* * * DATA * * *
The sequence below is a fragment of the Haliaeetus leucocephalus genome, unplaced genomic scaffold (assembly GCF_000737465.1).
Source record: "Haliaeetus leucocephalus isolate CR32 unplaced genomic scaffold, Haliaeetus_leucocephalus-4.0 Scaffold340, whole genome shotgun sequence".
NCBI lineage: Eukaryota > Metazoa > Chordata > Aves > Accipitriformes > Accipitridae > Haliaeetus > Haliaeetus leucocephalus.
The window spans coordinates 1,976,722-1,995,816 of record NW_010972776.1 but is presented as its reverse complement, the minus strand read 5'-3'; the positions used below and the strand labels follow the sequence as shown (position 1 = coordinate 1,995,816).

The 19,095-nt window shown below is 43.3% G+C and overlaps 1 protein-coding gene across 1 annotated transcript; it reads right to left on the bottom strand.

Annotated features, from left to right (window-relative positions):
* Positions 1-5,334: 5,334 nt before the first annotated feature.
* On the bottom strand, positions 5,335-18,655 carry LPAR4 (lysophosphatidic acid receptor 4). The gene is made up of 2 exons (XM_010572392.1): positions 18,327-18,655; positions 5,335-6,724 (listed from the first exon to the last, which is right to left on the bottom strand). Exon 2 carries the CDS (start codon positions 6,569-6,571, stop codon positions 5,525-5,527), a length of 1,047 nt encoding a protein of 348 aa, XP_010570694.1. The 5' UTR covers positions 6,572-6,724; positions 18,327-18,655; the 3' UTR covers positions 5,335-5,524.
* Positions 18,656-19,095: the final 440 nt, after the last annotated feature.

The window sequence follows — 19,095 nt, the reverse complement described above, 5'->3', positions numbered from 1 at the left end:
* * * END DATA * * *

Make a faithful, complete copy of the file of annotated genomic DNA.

The sequence below is a fragment of the Haliaeetus leucocephalus genome, unplaced genomic scaffold (assembly GCF_000737465.1).
Source record: "Haliaeetus leucocephalus isolate CR32 unplaced genomic scaffold, Haliaeetus_leucocephalus-4.0 Scaffold340, whole genome shotgun sequence".
NCBI lineage: Eukaryota > Metazoa > Chordata > Aves > Accipitriformes > Accipitridae > Haliaeetus > Haliaeetus leucocephalus.
The window spans coordinates 1,976,722-1,995,816 of record NW_010972776.1 but is presented as its reverse complement, the minus strand read 5'-3'; the positions used below and the strand labels follow the sequence as shown (position 1 = coordinate 1,995,816).

The 19,095-nt window shown below is 43.3% G+C and overlaps 1 protein-coding gene across 1 annotated transcript; it reads right to left on the bottom strand.

Annotated features, from left to right (window-relative positions):
* Positions 1-5,334: 5,334 nt before the first annotated feature.
* On the bottom strand, positions 5,335-18,655 carry LPAR4 (lysophosphatidic acid receptor 4). The gene is made up of 2 exons (XM_010572392.1): positions 18,327-18,655; positions 5,335-6,724 (listed from the first exon to the last, which is right to left on the bottom strand). Exon 2 carries the CDS (start codon positions 6,569-6,571, stop codon positions 5,525-5,527), a length of 1,047 nt encoding a protein of 348 aa, XP_010570694.1. The 5' UTR covers positions 6,572-6,724; positions 18,327-18,655; the 3' UTR covers positions 5,335-5,524.
* Positions 18,656-19,095: the final 440 nt, after the last annotated feature.

The window sequence follows — 19,095 nt, the reverse complement described above, 5'->3', positions numbered from 1 at the left end: